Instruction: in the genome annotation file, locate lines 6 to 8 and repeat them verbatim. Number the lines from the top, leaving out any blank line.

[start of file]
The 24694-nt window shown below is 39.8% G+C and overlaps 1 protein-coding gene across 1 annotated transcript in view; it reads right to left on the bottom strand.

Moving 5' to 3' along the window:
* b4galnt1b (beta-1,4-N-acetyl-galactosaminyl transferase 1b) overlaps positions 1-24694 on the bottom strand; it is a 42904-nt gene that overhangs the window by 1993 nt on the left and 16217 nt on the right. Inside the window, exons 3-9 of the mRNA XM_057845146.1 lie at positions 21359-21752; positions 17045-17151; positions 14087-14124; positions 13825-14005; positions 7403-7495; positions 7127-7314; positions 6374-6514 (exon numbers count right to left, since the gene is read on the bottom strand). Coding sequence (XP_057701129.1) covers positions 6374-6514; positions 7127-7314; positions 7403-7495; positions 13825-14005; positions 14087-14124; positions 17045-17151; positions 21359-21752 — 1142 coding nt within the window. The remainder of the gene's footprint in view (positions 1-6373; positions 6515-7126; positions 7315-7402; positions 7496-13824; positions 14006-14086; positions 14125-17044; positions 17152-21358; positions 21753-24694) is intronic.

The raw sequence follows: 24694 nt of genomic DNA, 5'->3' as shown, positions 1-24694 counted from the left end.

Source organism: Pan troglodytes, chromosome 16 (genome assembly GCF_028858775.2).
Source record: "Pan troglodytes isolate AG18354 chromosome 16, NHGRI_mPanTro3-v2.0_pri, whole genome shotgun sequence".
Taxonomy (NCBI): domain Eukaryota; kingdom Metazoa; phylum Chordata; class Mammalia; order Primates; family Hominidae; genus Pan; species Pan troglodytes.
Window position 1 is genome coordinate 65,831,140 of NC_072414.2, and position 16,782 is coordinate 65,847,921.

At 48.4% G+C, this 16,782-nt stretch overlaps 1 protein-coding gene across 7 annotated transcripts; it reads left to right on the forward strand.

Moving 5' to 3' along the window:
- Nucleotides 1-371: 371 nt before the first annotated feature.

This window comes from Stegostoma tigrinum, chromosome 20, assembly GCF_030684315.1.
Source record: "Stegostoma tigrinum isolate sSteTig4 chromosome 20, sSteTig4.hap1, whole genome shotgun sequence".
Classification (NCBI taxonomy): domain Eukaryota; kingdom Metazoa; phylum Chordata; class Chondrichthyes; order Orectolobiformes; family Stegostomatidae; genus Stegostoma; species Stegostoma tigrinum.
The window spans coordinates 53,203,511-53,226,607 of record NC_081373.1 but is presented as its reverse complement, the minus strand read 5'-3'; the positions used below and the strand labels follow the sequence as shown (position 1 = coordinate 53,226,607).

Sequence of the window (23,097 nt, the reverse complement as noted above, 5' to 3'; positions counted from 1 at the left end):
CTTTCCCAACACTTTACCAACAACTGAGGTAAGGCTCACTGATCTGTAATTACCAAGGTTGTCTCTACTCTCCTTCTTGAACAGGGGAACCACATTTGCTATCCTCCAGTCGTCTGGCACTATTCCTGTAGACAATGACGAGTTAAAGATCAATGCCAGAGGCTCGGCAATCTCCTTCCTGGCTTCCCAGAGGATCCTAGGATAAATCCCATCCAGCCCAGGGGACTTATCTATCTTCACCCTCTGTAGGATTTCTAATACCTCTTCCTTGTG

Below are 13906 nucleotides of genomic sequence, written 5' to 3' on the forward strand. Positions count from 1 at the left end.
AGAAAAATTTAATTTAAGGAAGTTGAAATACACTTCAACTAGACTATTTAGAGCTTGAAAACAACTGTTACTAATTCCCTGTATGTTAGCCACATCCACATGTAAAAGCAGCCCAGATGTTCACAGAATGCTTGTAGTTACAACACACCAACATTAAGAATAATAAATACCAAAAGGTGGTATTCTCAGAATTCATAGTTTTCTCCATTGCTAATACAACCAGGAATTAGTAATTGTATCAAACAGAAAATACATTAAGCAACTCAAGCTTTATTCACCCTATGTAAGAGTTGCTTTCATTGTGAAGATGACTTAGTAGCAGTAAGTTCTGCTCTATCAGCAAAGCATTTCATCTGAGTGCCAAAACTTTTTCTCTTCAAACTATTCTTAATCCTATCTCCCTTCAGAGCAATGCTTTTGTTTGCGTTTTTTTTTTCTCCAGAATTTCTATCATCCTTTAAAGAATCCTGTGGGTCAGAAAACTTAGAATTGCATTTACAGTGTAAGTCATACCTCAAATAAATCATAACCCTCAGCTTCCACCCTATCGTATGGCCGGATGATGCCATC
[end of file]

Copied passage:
Source record: "Pan troglodytes isolate AG18354 chromosome 16, NHGRI_mPanTro3-v2.0_pri, whole genome shotgun sequence".
Taxonomy (NCBI): domain Eukaryota; kingdom Metazoa; phylum Chordata; class Mammalia; order Primates; family Hominidae; genus Pan; species Pan troglodytes.
Window position 1 is genome coordinate 65,831,140 of NC_072414.2, and position 16,782 is coordinate 65,847,921.